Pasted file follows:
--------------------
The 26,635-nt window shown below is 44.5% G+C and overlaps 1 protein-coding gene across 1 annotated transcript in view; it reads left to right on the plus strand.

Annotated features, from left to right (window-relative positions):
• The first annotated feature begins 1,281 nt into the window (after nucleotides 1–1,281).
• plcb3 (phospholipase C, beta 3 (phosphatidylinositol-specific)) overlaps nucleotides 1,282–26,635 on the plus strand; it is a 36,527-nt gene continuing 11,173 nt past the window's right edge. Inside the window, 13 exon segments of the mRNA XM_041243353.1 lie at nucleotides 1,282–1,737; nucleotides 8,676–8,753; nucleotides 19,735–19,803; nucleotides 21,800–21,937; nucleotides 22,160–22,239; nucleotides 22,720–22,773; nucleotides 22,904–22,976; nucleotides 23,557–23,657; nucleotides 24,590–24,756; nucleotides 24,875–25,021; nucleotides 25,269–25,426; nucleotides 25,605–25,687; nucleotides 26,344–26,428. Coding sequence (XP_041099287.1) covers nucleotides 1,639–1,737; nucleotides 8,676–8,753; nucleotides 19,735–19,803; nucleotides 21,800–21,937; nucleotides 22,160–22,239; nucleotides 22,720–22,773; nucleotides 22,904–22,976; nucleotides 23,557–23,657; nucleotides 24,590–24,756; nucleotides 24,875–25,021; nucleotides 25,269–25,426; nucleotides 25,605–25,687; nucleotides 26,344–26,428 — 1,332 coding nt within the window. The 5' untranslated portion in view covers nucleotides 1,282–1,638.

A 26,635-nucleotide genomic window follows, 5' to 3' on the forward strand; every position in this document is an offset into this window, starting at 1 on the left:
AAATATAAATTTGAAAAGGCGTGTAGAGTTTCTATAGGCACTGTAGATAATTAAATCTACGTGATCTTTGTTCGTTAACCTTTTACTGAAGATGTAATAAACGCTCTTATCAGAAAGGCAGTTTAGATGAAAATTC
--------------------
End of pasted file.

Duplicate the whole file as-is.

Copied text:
The 26,635-nt window shown below is 44.5% G+C and overlaps 1 protein-coding gene across 1 annotated transcript in view; it reads left to right on the plus strand.

Annotated features, from left to right (window-relative positions):
• The first annotated feature begins 1,281 nt into the window (after nucleotides 1–1,281).
• plcb3 (phospholipase C, beta 3 (phosphatidylinositol-specific)) overlaps nucleotides 1,282–26,635 on the plus strand; it is a 36,527-nt gene continuing 11,173 nt past the window's right edge. Inside the window, 13 exon segments of the mRNA XM_041243353.1 lie at nucleotides 1,282–1,737; nucleotides 8,676–8,753; nucleotides 19,735–19,803; nucleotides 21,800–21,937; nucleotides 22,160–22,239; nucleotides 22,720–22,773; nucleotides 22,904–22,976; nucleotides 23,557–23,657; nucleotides 24,590–24,756; nucleotides 24,875–25,021; nucleotides 25,269–25,426; nucleotides 25,605–25,687; nucleotides 26,344–26,428. Coding sequence (XP_041099287.1) covers nucleotides 1,639–1,737; nucleotides 8,676–8,753; nucleotides 19,735–19,803; nucleotides 21,800–21,937; nucleotides 22,160–22,239; nucleotides 22,720–22,773; nucleotides 22,904–22,976; nucleotides 23,557–23,657; nucleotides 24,590–24,756; nucleotides 24,875–25,021; nucleotides 25,269–25,426; nucleotides 25,605–25,687; nucleotides 26,344–26,428 — 1,332 coding nt within the window. The 5' untranslated portion in view covers nucleotides 1,282–1,638.

A 26,635-nucleotide genomic window follows, 5' to 3' on the forward strand; every position in this document is an offset into this window, starting at 1 on the left:
AAATATAAATTTGAAAAGGCGTGTAGAGTTTCTATAGGCACTGTAGATAATTAAATCTACGTGATCTTTGTTCGTTAACCTTTTACTGAAGATGTAATAAACGCTCTTATCAGAAAGGCAGTTTAGATGAAAATTC